Another analogy says that God is like the sun. The sun is God the Father while the light represents the Jesus the Christ and the heat represents the Holy Spirit. The problem with this one is that by this analogy God the Father would be the only divine being since the light and heat are products of the sun, that is, they are created by the sun. We do not believe that the Holy Spirit or Jesus the Christ were created beings so this was declared the heresy of Arianism in 4th century.
So what difference does it make to us today?
It is important because our understanding of the Trinity influences our understanding of God. Arians views of God as high exalted and separate from creation are still very common.
This sort of thinking has influenced Christian interpretation and despite having agreed that Jesus is one with God, we took all the things we thought we already knew about God and interpreted Jesus in light of them, when the whole point of God’s self-revelation in Jesus was for us to do the exact opposite: to take what Jesus taught and did, and reinterpret God in light of him.
Paul in his letter to the Colossians (1:15) describes Jesus as “exact likeness of the invisible God” In other words, if we want to know what the invisible God is like, we should look at Jesus and project all that he is and does on to God. Instead, we have assumed that we already knew what there was to know about God. God was an all-powerful warrior, king and judge who rules the earth with an iron fist, demands perfect obedience, and burns with a fierce and vengeful anger over our disobedience and unfaithfulness. And God, like all the other gods of the ancient world, was a god whose anger would destroy us all unless it could be appeased by the paying of a price in blood.
So rather than asking the most important question; does that description of God make sense if God is exactly like Jesus? We set about constructing a theory about Jesus that would enable us to leave that picture of God intact and somehow fit Jesus into it. And so we end up with doctrines of Jesus which ignore most of what Jesus said about God and most of how he behaved, and instead make him out to be little more than the perfect blood sacrifice that pays off a violent blood-thirsty god.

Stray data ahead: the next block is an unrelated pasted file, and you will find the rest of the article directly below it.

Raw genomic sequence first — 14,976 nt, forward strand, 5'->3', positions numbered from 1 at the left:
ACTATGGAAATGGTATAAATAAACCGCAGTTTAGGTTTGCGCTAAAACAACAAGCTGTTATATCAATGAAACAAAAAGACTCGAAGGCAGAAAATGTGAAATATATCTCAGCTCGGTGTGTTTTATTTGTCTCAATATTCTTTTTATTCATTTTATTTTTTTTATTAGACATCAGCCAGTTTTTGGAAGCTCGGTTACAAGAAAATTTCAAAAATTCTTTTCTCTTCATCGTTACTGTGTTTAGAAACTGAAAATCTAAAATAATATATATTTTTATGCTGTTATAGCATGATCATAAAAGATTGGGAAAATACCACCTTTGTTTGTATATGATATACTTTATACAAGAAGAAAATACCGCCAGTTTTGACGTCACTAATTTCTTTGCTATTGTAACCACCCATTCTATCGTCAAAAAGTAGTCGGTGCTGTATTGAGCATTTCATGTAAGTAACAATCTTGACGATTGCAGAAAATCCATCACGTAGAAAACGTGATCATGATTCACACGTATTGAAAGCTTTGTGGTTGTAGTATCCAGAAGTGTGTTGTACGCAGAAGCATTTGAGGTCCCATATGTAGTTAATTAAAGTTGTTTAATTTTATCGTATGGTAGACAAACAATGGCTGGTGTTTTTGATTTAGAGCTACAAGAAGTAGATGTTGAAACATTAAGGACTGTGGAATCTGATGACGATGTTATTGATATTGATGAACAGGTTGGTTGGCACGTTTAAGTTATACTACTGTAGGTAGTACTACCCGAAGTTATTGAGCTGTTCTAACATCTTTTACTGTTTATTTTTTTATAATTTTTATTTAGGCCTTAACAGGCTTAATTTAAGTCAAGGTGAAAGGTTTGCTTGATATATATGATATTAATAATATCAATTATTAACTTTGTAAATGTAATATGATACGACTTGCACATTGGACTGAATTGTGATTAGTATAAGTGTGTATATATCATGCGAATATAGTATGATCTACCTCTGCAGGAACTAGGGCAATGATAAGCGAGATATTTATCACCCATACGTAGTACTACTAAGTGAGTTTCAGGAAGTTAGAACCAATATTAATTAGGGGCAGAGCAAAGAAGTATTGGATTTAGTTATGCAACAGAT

What happens if we go the other way? The way God intended and interpret God and all of the scriptures through what Jesus said and did? For example, in Romans 5, Paul didn’t say “we have peace with God through our Lord Jesus Christ because Jesus manages, at great personal cost, to stop God from hating us and hurling us into hell.” Instead he said, “we have peace with God through our Lord Jesus Christ, through whom we have obtained access to this grace.” He describes God as a God who is characterised by grace, not by blood-thirsty anger. God is infinitely gracious, he says, and we can know that because we have seen that in Jesus and begun to experience it in and through Jesus. Paul is describing God in terms that do justice to his conviction that Jesus is the revelation of God. He sees God as a God of grace and love and extravagant generosity, and he knows that because that is what he saw in Jesus.
When Jesus is the lens through which all scripture is interpreted then maybe we would see God and God’s relationship with his creation differently. Maybe we would see it more like this:
beginning was the Word,
and the Word was with God,
and the Word was God.
2 He was with God in the beginning.
3 All things came to be through him
And when the earth was unformed and void, the Spirit of God hovered over the surface of the water. Then God created light, sea, land stars and all the creatures. Seeing all that was made God said it was very good. And there was space and there was time and creation became separate from God so God set about reconciling to Godself the creation. First coming close to a person, Abram, who in time became a nation and then to prophets but still the separation was too great so God came close as a person, Jesus the Christ, to reconcile and reveal God’s grace and love. God’s grace, love and truth continues to be revealed by the Spirit who reveals more truths in each age, not speaking independently, but taking the things of Jesus, the things of God and makes them known to us. Father, Son and Holy Spirit speaking with one voice and sings from the same song sheet.